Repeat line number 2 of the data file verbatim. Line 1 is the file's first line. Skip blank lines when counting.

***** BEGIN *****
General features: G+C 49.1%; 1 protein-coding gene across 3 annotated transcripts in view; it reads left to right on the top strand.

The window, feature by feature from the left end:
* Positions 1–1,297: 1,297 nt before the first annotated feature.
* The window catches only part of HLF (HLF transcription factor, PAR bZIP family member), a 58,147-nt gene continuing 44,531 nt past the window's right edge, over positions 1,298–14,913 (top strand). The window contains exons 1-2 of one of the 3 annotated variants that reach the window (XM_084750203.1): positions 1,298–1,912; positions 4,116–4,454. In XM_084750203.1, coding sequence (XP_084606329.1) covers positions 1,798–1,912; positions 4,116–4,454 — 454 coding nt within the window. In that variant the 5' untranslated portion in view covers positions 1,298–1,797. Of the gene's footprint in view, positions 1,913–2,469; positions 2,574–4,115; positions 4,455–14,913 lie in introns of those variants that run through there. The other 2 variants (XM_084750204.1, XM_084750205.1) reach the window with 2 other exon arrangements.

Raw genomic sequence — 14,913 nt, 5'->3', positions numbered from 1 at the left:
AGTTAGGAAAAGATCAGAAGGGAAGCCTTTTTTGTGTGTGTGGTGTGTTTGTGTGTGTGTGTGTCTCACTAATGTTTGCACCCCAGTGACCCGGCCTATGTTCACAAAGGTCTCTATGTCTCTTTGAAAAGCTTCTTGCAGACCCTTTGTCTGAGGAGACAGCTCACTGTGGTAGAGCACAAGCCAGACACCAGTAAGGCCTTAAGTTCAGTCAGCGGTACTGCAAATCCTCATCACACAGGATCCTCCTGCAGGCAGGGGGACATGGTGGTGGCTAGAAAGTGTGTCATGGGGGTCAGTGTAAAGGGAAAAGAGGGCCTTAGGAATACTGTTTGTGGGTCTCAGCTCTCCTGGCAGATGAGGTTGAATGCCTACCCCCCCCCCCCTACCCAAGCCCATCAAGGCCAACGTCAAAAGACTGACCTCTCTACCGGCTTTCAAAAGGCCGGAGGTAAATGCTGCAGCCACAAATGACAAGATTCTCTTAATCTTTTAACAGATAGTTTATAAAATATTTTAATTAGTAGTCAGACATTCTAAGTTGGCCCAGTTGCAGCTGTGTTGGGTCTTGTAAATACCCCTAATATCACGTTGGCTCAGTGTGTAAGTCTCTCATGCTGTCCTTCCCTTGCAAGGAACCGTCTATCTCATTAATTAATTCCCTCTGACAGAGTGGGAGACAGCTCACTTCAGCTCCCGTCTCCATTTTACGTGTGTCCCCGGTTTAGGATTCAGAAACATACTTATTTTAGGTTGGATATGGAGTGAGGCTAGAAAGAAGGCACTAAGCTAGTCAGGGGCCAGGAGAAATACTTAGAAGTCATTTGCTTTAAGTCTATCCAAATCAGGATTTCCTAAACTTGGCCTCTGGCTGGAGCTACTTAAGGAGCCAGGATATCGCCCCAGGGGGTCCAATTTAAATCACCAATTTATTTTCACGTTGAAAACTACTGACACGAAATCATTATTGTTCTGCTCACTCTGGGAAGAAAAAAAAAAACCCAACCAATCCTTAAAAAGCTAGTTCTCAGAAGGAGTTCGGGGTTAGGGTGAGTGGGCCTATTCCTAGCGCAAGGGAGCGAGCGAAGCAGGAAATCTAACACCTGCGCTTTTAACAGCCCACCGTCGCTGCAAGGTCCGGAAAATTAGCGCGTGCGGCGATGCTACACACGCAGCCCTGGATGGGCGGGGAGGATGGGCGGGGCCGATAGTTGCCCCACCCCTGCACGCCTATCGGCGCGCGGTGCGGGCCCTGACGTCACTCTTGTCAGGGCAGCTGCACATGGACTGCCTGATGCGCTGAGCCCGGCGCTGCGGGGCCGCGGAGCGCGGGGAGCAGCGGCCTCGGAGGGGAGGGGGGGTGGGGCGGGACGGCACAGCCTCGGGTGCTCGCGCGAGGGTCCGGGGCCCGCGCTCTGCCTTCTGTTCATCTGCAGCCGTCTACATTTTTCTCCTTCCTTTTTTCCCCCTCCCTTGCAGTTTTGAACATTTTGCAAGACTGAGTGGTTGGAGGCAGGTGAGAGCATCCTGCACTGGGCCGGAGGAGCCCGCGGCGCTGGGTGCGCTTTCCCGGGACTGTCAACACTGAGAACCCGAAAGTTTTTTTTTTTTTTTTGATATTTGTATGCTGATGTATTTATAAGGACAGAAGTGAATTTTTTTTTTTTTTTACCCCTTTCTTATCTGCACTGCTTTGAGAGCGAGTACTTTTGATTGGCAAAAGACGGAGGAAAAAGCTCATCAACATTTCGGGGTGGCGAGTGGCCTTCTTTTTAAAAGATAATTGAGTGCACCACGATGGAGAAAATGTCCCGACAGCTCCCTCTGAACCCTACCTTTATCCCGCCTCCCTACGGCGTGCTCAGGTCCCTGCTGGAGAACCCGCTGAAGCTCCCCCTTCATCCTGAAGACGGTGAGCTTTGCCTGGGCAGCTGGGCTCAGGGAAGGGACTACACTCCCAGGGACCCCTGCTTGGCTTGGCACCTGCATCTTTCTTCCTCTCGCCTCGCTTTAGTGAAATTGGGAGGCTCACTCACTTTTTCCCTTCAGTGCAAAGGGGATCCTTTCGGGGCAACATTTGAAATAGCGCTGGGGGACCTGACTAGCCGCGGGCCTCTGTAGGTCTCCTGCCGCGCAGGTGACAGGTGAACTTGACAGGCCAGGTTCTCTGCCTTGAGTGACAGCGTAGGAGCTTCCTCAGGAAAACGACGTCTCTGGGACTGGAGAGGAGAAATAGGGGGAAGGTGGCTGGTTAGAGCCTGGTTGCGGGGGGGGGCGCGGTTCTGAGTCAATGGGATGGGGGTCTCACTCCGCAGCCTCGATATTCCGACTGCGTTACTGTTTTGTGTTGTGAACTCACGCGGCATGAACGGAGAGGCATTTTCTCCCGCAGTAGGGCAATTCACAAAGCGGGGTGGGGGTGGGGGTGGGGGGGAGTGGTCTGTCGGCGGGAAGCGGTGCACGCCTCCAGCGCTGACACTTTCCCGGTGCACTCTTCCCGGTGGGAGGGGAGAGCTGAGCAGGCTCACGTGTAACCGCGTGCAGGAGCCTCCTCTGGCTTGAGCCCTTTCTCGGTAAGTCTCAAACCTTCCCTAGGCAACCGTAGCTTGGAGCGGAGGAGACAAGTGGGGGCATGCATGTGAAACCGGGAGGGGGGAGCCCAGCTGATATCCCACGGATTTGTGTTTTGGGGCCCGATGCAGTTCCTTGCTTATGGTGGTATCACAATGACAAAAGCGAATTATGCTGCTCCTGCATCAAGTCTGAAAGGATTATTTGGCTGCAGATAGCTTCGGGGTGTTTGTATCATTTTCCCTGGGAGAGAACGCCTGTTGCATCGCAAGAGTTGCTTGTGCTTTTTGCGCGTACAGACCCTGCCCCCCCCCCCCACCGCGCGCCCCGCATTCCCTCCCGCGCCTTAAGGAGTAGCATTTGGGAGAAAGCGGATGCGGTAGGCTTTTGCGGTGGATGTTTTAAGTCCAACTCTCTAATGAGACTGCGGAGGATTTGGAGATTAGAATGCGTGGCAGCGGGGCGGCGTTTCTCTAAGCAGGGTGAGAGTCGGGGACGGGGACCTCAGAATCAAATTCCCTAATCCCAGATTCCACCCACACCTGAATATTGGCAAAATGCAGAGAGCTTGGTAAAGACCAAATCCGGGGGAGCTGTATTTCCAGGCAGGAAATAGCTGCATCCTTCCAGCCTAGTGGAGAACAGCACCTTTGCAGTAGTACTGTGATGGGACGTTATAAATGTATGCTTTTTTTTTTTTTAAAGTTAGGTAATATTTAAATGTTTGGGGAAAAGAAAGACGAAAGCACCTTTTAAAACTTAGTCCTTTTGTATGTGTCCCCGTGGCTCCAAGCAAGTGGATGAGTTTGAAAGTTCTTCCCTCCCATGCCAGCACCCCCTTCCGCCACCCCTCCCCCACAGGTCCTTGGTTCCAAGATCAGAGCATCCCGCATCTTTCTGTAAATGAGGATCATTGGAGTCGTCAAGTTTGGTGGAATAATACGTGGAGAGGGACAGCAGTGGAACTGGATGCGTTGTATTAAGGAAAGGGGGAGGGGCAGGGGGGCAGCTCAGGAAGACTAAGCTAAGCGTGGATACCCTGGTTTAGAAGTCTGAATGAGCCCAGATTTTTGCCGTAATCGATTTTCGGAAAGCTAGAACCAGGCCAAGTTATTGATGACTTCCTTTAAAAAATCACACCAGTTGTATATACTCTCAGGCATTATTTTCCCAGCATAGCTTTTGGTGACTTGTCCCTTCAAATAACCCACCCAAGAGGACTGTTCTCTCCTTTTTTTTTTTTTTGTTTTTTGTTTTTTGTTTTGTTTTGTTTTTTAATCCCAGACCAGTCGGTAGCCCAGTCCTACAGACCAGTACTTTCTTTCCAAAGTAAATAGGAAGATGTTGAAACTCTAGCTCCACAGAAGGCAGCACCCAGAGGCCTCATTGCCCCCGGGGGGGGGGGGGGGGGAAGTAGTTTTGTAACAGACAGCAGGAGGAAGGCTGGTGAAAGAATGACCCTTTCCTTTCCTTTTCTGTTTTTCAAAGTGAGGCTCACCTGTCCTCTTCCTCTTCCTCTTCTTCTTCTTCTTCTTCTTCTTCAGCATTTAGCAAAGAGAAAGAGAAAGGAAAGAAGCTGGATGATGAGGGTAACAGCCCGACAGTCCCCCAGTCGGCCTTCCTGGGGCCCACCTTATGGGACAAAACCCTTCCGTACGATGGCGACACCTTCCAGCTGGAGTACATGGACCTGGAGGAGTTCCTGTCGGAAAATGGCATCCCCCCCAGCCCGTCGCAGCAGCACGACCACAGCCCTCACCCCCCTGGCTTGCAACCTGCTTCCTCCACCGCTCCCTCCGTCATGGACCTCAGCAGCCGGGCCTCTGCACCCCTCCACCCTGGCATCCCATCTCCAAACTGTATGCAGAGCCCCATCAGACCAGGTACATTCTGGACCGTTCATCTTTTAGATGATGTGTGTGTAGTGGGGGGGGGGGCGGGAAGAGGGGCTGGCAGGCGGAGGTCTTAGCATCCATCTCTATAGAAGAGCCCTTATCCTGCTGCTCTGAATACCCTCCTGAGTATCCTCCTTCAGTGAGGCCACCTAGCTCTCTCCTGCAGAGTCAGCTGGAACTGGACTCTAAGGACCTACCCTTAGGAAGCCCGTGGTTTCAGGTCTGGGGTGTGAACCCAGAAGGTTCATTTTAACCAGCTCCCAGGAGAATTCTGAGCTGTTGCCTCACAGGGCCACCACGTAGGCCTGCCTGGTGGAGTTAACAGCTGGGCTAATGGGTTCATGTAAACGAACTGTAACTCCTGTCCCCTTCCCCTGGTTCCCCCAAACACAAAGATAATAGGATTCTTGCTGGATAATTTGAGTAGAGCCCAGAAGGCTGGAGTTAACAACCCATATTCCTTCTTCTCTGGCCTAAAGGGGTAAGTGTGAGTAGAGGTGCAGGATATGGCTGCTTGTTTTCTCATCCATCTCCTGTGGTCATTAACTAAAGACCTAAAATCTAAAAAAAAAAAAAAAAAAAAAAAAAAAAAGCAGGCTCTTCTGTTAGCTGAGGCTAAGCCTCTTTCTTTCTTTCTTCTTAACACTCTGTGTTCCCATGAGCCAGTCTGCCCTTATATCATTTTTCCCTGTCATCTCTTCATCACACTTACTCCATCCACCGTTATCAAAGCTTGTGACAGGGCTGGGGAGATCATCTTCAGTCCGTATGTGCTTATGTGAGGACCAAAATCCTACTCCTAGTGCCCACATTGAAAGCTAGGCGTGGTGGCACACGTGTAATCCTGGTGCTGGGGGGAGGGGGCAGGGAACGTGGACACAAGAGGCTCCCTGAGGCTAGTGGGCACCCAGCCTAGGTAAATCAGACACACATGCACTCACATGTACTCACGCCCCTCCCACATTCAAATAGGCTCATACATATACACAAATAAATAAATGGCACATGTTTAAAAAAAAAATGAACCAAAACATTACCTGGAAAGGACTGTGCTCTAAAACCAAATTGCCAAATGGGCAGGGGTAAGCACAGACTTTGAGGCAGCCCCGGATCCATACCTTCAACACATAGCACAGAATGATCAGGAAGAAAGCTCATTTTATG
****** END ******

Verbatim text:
The window, feature by feature from the left end: